Alison's New Hat
Photo Credit: Unsplash, Clem Onojeghuo
Alison buys a new hat from a bustling market stall at three o’clock on an overcast Sunday afternoon. She likes the way the feathers wave in the breeze and catches sight of herself in a window, admiring how slants of fluorescent light turn cobalt to turquoise. The coquettish perch of the hat on her head is instantly pleasing. It brings colour to a damp, dishwater day. People smile at her, say, what a pretty hat and for a moment, she is beautiful.
Alison doesn’t want the hat to get ruined, so she puts it away. Without it she becomes invisible. People walk through her, muttering about crowds and the relentlessness of rain. The new hat gets knocked from Alison’s hands and she tries to pick it up, but her fingers slide off the bag. Her body becomes liquid and flows with the dirty rainwater into the city’s crevices and cracks.
At four o’clock on an overcast Sunday afternoon a girl finds a discarded bag. She opens it and looks inside to find a truly magnificent hat. She puts it on her head and people stop and smile. They complement the glorious colours and tell her how splendid she looks. They are all so distracted by the way the feathers shine, that nobody notices a small hand reaching out of the gutter, searching through puddles for a way to be seen.
On this blog I intermittently share music that features on my writing playlist. You can check out the recommendations under the 'Music Inspo' tag. Today I'm listening to Arlo Parks and highly recommend this blissful offering from her forthcoming EP.
Arlo Parks, Second Guessing (October 2019)
Why: Parks is a poet and singer based in London. The sublime "Second Guessing" is the first track from her forthcoming EP, Sophie. Her debut EP Super Sad Generation was released earlier this year. This dreamy piece of pop music contemplates the challenge of constantly trying to meet other peoples expectations and second guessing yourself along the way. Much like the quiet, understated video, this is the kind of song you want to listen to at night, staring at the ceiling and imagining a sky full of stars.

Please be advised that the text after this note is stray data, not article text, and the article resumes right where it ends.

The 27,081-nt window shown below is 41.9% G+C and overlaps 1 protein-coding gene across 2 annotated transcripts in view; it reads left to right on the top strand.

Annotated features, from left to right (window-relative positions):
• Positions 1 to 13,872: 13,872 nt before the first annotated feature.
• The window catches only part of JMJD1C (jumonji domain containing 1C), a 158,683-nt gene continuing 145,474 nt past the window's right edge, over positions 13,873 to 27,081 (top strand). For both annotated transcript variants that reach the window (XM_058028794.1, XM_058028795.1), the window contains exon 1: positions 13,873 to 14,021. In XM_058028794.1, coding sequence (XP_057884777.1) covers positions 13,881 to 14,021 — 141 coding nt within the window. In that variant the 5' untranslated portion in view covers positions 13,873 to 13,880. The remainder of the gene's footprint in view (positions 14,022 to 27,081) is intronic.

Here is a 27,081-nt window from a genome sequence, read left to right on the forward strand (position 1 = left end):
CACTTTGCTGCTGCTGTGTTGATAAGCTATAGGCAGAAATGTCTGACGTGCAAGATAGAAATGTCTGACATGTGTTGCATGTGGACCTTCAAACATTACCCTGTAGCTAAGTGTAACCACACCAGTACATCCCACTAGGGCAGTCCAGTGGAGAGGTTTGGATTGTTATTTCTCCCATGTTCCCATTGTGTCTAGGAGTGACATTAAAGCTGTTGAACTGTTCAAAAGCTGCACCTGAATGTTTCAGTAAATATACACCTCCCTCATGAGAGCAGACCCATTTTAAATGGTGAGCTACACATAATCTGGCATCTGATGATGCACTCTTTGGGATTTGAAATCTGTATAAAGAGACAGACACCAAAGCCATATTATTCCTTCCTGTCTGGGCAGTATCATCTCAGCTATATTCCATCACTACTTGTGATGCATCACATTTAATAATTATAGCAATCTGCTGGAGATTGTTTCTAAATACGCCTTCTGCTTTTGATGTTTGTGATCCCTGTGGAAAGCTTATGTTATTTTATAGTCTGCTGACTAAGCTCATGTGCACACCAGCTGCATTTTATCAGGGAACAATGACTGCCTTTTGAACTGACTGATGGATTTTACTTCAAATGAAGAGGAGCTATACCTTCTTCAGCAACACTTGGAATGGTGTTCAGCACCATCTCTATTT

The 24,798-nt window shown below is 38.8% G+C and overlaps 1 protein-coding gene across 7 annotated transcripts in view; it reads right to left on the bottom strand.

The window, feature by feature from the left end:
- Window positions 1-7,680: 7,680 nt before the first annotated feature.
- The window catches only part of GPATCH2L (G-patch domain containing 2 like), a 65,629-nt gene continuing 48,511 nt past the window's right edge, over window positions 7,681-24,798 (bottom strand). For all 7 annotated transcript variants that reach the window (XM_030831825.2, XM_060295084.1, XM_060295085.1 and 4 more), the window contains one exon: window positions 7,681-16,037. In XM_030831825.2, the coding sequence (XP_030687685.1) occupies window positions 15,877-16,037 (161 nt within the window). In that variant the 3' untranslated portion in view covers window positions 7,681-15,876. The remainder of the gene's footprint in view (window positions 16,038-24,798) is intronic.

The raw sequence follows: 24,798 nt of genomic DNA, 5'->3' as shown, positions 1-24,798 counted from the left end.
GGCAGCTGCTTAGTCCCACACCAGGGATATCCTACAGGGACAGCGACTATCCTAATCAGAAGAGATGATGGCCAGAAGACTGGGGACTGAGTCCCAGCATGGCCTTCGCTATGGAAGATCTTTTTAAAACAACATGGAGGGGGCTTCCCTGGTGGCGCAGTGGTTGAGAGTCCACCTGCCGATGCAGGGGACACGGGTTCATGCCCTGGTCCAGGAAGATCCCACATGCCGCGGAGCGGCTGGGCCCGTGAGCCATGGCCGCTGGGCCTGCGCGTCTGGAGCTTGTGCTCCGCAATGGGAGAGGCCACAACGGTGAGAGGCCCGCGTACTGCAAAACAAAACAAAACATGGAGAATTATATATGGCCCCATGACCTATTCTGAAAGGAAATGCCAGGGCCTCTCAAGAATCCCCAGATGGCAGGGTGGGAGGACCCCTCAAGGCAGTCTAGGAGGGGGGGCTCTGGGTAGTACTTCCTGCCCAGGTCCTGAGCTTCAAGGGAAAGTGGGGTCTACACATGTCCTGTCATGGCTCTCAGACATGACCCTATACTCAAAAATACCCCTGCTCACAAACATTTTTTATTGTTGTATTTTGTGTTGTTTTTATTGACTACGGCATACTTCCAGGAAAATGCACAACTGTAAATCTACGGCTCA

Favourite Lyrics: Do you remember / when you broke your arm / tryna climb your way to paradise?
Stories I Met on the Internet #2
Welcome to the second in my Stories I Met on the Internet series. To get into the spirit of Halloween, this week's picks feature the uncanny, surreal and/or darkly humorous. You can find my recommendations under the cut.
Welcome to the first of my music inspo posts. I plan to intermittently share music that features on my writing playlists. You can check out the recommendations under the 'Music Inspo' tag. I'm kicking things off with a song that has been playing on repeat for the last month or so.
The Highwomen, If She Ever Leaves Me (September 2019)
Why: Sometimes with country music I stumble across a song that grabs me and never lets go. This is one of those. The Highwomen is a quartet made up of Brandi Carlile, Maren Morris, Amanda Shires and Natalie Hemby, all successful artists in their own right. This song is my favourite from their debut album. It has that immediately distinctive country sound and Carlile's vocals are as lush and captivating as ever. Lyrically this song also hits all the right spots for me, from the way it avoids being overly sentimental to the queering of the 'woman meets man in a bar' trope. Love it.
Favourite Lyrics: I've loved her in secret / I've loved her out loud / The sky hasn't always been blue / It might last forever / It might not work out / But if she ever leaves me, it won't be for you
Stories I Met On The Internet #1
Welcome to the first in my Stories I Met On The Internet series. I have been reading widely online and have found so many terrific pieces of flash fiction, I decided to start a series of regular posts spotlighting three stories that have particularly moved me in any given week or month.
You can find the first of my recommendations under the cut. I hope you enjoy reading them as much as I did.
I've always loved words. I used to have quotes on Post-Its around my room, lyrics scrawled on walls and notebooks, snippets from poems jotted down in a book full of sketches and scribbles. I still keep a collection of quotes like the one above from The Swimming-Pool Library by Alan Hollinghurst, in my head, written in the margins of research notes or tabbed in books with well-thumbed pages. Because I have hoarded quotes like gold over the years, many remind me of specific people or certain moments in time and take on a deeply personal and nostalgic quality. I have always been fascinated by that affective power of words, the way they make people feel things when they're put together just so.
Stories are never a one-way street, they are a dialogue between author and reader. Reception is tied to the way readers approach stories with their own experiences, preoccupations, desires and relationship to reading. I started writing, speculatively, because part of me wondered if I could wield words in a way that might one day mean something to someone else. I continued writing when I realised how much putting words together on paper means to me.